Part of the
INFECTION CONTROL GUIDELINES
Issued January 2004
Revised April 2006 and December 2007
ESSEX HEALTH PROTECTION UNIT
INFECTION CONTROL GUIDELINES
FOR CARE HOMES
SECTION B – INFECTION, ITS CAUSES AND SPREAD
1. The Causes of Infection
An understanding of commonly encountered mi
cro-organisms is essential for good
infection control practice. Micro-organism
s that cause disease are referred to as
pathogenic organisms. They ma
y be classified as follows:
are minute organisms about
one-thousandth to five-thous
andth of a millimetre
in diameter. They are susceptible to a
greater or lesser ext
ent to antibiotics.
are much smaller than bacteria and
although they may survive outside the
body for a time they can only grow inside cells
of the body. Viruses are not susceptible
to antibiotics, but there are
a few anti-viral drugs available which are active against a limited number of viruses.
can be either moulds or yeasts
. For example, a mould which
causes infections in humans is
which is one cause of ringworm
and it may also infect nails. A common yeast infection is thrush caused by Candida
are microscopic organisms, but larger
than bacteria. Free-living and non-
pathogenic protozoa include
amoebae and paramecium. Ex
amples of medical
which can cause an ent
eritis (symptoms of
are not always microscopic in size
but pathogenic worms do cause infection
and some can spread from person to pers
on. Examples include: threadworm and
i.e. headlice and scabies.
are infectious protein particles. Ex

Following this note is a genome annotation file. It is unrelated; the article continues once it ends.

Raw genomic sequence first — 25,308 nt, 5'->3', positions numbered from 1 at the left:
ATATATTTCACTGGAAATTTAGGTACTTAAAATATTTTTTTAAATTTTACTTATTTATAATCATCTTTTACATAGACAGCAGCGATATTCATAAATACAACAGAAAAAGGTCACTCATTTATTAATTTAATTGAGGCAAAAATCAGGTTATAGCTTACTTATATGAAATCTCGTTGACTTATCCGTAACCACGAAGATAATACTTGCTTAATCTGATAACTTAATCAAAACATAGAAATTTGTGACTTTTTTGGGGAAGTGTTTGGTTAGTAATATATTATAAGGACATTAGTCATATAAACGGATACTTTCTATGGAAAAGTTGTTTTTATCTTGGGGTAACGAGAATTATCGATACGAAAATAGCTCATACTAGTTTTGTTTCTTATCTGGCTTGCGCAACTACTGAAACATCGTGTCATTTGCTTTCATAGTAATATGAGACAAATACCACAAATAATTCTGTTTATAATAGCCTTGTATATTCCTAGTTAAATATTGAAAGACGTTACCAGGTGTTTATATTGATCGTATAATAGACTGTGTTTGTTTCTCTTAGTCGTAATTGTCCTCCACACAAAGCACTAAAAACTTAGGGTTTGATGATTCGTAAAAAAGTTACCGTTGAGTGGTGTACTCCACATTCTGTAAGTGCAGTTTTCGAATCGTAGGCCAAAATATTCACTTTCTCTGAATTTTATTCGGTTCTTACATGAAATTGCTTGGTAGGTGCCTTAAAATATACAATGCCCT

ample: the prion causing (New) Variant
Creutzfeldt-Jakob Disease (vCJD).
2. The Spread of Infection
One feature that distinguishes infection from
all other disease is that it can be spread,
i.e. one person can ‘catch’ it
from another or via a vect
or (e.g. crawling or flying
insects). There are various means by wh
ich micro-organisms can be transferred from a
reservoir to susceptible individuals.
The modes of spread of infection can be classified as:
Direct spread of infection occurs when one pers
on infects the next by direct person-to-
person contact (e.g. Chickenpox
, Tuberculosis, sexually trans
mitted infections etc.).
Indirect spread of infection is said to o
ccur when an intermediate carrier is involved in
the spread of pathogens e.g.
fomite or vector.
is defined as an object, which
becomes contaminated with infected
organisms and which subsequently trans
mits those organisms to another
person. Examples of potential fomite
s are bedpans, urinals, thermometers,
oxygen masks or practically
any inanimate article.
Crawling and flying insects
are obvious examples of
and need to be
controlled. Insect bites may cause infe
ctions such as malaria in areas where
malaria carrying mosquitoes live.
The hands of health and social care workers
are probably the most
of cross-infection. The hands of residents c
an also carry microbes to other body sites,
equipment and staff.
Inhalation spread occurs when pathogens ex
haled or discharged into the atmosphere
by an infected person are inhaled by and infe
ct another person. The common cold and
influenza are often cited as examples, but it
is likely that hands and fomites (inanimate
objects) are also important in t
he spread of respiratory viruses.
Infection can occur when organisms capable of
infecting the gastro-intestinal tract are
ingested. When these organisms are excr
eted faecally by an infected person,
faecal/oral spread is said to occur. Organi
sms may be carried on fo